2. DOI: 10.1002/anie.201208471
3. DOI: 10.1002/anie.201209142
4. DOI: 10.1002/anie.201208971
5. DOI: 10.1021/ja312360c

Nonenzymatic Dynamic Kinetic Resolution of Secondary Alcohols via Enantioselective Acylation: Synthetic and Mechanistic Studies

Sarah Yunmi Lee, Jaclyn M. Murphy, Atsushi Ukai, and Gregory C. Fu
J. Am. Chem. Soc


Dynamic Kinetic Resolution is a well established methodology for the stereoselective preparation of chemicals, which overcomes the low yield issue inherent in classic kinetic resolution. There are two strategies; the first one relies on the fast interconvertion of the two enantiomers of the starting material between them and the difference in relative conversion rates to the desired product (A). The second relies on the conversion of only one of the enantiomers of the product back to the starting material (B).


Although the first strategy can be implemented without the need of an enzyme, the second required atleast one enzyme – usually a deacetylase enzyme – to be successfully applied. Only recently, a non-enzymatic dynamic kinetic resolution methodology for the acylation of secondary amines, relying on the second approach has been reported. A ferrocene is used for the acylation of the substrate, whilst a ruthenium complex deacetylates only one enantiomers of the acylated product. The authors demonstrated the applicability of their method on a variety of substrates.


This non-enzymatic method is not fascinating only because the lack of an enzyme which can prove to be scare or even not compatible with the reaction conditions. It overcomes the “other enantiomer” issue. Enzymes are fantastic catalysts however they are evolved specifically to do one job and one job only, making them inherently useless for the preparation of the other enantiomer of the desired product. For non-enzymatic processes such as the one above this is not an issue. If the enantiomer of the ruthenium catalyst was used then the product obtained would have the opposite stereochemistry.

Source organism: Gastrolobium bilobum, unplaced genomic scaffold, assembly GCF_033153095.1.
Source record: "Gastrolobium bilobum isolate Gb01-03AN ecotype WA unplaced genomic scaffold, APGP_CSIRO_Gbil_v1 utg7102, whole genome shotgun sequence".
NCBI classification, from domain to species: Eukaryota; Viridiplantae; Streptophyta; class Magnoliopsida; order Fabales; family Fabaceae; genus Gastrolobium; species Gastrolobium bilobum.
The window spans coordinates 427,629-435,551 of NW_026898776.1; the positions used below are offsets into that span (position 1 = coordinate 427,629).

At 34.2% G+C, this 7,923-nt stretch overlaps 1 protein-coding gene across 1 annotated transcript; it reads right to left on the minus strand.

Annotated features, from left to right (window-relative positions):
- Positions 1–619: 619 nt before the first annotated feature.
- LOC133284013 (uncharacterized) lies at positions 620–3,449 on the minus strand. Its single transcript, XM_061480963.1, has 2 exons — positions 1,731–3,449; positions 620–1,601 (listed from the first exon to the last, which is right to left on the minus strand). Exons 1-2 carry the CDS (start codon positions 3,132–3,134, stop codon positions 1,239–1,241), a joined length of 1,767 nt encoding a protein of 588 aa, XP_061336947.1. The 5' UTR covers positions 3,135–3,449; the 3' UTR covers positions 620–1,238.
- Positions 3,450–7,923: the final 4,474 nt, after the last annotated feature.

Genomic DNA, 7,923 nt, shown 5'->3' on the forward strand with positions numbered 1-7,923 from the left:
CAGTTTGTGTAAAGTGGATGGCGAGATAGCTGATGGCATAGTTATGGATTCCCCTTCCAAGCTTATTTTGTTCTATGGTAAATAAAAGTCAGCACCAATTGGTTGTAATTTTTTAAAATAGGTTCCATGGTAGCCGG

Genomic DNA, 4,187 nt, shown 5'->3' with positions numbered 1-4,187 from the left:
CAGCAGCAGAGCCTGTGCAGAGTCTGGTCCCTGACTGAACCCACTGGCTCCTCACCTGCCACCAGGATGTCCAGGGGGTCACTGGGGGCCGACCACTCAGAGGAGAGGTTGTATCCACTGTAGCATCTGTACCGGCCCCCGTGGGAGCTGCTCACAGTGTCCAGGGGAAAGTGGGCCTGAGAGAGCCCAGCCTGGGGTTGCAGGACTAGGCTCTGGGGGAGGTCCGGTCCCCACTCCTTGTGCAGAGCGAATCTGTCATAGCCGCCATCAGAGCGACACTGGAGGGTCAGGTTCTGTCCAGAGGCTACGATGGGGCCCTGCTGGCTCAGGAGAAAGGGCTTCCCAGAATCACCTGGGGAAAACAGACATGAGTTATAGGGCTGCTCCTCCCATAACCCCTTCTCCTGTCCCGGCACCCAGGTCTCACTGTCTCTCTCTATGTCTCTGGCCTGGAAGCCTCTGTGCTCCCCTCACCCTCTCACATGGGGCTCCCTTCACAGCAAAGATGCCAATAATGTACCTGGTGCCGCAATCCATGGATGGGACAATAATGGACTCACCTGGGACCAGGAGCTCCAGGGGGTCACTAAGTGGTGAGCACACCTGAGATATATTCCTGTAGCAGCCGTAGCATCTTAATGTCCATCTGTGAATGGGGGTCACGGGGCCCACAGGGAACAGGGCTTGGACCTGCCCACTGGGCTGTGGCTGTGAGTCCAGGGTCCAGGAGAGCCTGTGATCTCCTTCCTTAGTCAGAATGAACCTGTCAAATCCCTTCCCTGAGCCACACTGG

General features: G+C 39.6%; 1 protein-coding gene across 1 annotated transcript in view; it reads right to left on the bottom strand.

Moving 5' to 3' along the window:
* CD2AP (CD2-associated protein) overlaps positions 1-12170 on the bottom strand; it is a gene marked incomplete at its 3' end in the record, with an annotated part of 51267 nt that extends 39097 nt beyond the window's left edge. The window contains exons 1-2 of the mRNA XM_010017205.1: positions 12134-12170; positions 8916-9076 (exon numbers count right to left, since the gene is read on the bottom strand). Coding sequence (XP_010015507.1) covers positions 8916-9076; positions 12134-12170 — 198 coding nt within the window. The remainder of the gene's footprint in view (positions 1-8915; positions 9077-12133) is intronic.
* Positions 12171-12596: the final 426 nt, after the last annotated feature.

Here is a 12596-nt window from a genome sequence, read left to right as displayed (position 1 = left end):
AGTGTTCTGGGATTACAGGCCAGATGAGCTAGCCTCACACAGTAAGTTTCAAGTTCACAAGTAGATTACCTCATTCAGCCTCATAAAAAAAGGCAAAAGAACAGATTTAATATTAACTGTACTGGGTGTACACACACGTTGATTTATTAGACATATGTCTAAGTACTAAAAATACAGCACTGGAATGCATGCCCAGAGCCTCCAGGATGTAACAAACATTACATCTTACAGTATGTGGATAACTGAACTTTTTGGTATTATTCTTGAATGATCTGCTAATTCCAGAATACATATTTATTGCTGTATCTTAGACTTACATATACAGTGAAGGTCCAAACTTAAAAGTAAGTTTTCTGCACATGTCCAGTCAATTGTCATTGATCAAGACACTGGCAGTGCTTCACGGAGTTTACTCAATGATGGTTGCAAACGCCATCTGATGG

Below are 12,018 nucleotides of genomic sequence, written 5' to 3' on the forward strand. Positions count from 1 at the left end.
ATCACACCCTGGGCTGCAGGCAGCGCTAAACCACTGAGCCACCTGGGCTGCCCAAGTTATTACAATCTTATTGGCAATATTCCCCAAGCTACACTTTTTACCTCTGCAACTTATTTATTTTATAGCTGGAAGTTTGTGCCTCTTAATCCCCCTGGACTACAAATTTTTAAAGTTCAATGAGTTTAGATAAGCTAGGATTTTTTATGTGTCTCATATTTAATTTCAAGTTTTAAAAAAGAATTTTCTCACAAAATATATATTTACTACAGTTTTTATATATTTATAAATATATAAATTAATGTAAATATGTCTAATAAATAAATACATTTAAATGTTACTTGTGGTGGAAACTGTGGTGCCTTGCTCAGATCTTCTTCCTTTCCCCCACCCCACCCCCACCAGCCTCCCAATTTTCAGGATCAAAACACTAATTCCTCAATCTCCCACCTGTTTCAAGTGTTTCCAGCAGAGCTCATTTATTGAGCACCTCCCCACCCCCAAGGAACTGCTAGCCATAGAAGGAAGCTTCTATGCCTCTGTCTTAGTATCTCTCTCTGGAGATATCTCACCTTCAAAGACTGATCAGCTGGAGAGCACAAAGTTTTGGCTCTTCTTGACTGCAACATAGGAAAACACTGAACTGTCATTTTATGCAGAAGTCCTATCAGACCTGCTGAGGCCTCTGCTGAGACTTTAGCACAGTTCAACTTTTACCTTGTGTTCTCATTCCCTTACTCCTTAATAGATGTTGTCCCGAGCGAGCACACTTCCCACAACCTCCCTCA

This is the first non-enzymatic dynamic kinetic resolution method for secondary alcohols reported and hopefully it will provide incentive for future development as well as inspiration for more such approaches.

Catalytic Functionalisation of Unactivated sp3 C−H Bonds via exo-Directing Groups: Synthesis of Chemically Differentiated 1,2-Diols

Zhi Ren, Fanyang Mo, and Guangbin Dong
J. Am. Chem. Soc.
DOI: 10.1021/ja3082186

Selective C-H oxidation of unactivated alkyl groups is a remarkably powerful way of installing new functionality in simple substrates. We’ve featured some developments in this area previously.

C-H oxidation at the β-carbon of an unactivated alcohol has, so far, been inaccessible due to the deactivating inductive effect of the proximal oxygen. Dong and co-workers have overcome this problem in a method that allows the selective preparation of orthogonally protected 1,2-diols from simple alcohol precursors.